Vi-B Recent Trends in Spectrum Sharing

In our literature review in Sections IV and V, we identified three major recent technical and regulatory trends in terms of how spectrum is shared: (i) more broadband technologies operating in a spectrum commons, i.e. Wi-Fi/LTE coexistence in the unlicensed bands; (ii) introducing multiple primary technologies with equal access rights in the same spectrum band, which is managed by a single entity, e.g. LTE/NB-IoT coexistence; and (iii) increasingly more bands set to be open for technologies with primary/secondary access rights, where secondary/secondary inter-technology coexistence is also an issue, e.g. TVWS, the CBRS band, the 2.3-2.4 GHz band with LSA. All three of these major developments represent the case of coexisting technologies with equal spectrum access rights, which was the focus of this survey. We note that, as discussed throughout Section IV, the spectrum sharing mechanisms considered in the existing literature for primary/primary and secondary/secondary coexistence resemble either that of traditional, centrally coordinated cellular networks, or that of distributed networks operating in the unlicensed bands, as an instance of a spectrum commons.

Vi-C Challenges for Spectrum Sharing in a Spectrum Commons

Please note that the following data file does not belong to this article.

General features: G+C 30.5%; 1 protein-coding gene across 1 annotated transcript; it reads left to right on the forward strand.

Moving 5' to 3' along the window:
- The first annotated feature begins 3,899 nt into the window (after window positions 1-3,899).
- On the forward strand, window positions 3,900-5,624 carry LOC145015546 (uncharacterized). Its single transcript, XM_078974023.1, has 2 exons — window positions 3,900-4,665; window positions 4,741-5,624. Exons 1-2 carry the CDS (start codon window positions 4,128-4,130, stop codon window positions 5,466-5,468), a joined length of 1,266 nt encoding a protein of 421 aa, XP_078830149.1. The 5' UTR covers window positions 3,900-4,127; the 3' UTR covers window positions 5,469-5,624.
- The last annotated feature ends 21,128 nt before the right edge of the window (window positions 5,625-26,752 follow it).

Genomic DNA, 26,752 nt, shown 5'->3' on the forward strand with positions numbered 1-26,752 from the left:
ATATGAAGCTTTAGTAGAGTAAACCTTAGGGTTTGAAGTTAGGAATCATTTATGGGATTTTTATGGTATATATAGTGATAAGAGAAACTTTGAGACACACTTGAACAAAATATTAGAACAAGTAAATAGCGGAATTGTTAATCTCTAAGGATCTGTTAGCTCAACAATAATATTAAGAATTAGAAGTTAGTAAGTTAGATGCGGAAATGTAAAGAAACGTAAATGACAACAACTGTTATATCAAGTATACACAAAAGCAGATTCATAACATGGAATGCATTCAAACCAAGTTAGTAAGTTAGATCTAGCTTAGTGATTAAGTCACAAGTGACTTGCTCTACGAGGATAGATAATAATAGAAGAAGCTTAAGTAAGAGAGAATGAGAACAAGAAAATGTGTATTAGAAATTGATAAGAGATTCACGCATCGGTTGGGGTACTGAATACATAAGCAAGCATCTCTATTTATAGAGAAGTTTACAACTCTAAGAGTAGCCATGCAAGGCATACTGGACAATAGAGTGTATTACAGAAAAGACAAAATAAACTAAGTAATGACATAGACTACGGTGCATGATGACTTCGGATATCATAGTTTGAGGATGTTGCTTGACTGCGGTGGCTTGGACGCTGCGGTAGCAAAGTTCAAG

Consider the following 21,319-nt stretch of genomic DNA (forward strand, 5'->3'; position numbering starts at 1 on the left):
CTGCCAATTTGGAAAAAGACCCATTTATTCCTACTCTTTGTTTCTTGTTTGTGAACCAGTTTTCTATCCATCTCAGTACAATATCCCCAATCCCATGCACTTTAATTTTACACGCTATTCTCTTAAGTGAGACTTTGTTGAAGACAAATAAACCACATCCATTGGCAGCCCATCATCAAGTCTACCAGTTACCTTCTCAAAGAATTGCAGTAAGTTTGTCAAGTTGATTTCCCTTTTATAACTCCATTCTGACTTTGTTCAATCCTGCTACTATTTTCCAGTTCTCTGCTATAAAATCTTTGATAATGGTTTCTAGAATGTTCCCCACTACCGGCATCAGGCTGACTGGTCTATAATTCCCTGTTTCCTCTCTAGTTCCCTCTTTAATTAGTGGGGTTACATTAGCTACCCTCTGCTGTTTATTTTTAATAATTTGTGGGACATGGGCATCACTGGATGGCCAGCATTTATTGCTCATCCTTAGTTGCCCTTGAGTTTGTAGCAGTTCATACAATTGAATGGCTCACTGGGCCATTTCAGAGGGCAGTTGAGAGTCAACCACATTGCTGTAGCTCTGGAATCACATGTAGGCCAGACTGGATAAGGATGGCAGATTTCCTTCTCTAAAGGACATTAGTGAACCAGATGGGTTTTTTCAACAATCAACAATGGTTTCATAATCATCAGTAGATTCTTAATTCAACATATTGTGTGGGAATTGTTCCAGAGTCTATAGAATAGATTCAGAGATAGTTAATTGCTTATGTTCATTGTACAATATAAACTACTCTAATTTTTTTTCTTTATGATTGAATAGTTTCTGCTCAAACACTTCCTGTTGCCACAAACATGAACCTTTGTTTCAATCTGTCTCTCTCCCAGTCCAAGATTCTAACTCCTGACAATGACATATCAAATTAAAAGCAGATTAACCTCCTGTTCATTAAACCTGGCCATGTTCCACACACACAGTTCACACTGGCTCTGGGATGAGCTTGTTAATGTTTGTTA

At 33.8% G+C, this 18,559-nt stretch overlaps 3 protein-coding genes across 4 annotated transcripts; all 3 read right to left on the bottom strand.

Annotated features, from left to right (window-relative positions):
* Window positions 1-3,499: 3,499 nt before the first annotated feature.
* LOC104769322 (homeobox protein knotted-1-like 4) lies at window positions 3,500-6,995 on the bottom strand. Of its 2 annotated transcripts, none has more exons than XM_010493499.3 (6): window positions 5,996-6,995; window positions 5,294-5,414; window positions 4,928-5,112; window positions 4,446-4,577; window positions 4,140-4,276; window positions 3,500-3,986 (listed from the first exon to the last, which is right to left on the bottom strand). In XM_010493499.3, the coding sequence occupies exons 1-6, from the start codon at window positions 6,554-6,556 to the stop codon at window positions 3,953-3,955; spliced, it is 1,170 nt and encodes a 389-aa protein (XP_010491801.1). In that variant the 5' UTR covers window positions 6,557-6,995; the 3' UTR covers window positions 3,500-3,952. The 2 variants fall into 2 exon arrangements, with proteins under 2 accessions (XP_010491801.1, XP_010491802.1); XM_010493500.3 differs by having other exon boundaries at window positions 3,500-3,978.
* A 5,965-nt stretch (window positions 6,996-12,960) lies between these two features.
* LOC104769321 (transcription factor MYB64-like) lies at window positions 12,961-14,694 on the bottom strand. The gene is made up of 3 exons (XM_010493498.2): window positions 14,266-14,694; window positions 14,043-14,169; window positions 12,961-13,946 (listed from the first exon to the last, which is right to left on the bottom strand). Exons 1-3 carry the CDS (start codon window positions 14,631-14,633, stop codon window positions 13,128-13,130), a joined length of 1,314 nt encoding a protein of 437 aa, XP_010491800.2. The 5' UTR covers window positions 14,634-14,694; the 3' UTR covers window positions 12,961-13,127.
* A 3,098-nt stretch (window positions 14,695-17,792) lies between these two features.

Designing spectrum sharing mechanisms for inter-technology coexistence in a spectrum commons is the most challenging out of the three identified coexistence cases with equal spectrum access rights, due to the high heterogeneity of the coexisting devices. A spectrum sharing mechanism for a technology in such bands has to take into account the (intra-technology) spectrum sharing mechanisms of already existing technologies, but also to anticipate the behaviour of future technologies. This can be addressed through regulatory limitations at Layer 0 for MAC protocols at Layer 2, e.g. ETSI specifying LBT in the 5 GHz unlicensed band in Europe. As a result, 3GPP standardized LAA with LBT to coexist with Wi-Fi in the 5 GHz band. By contrast, no such regulatory limitation on Layer 2 exists in the U.S. for the 5 GHz band, so LTE-U adopted an adaptive duty cycle MAC to facilitate coexistence with Wi-Fi. This was selected due to considerations at Layer 8, i.e. meeting the expectations to protect Wi-Fi [173], while making the minimum changes to the LTE technology, in order to accelerate the time-to-market of commercial deployments.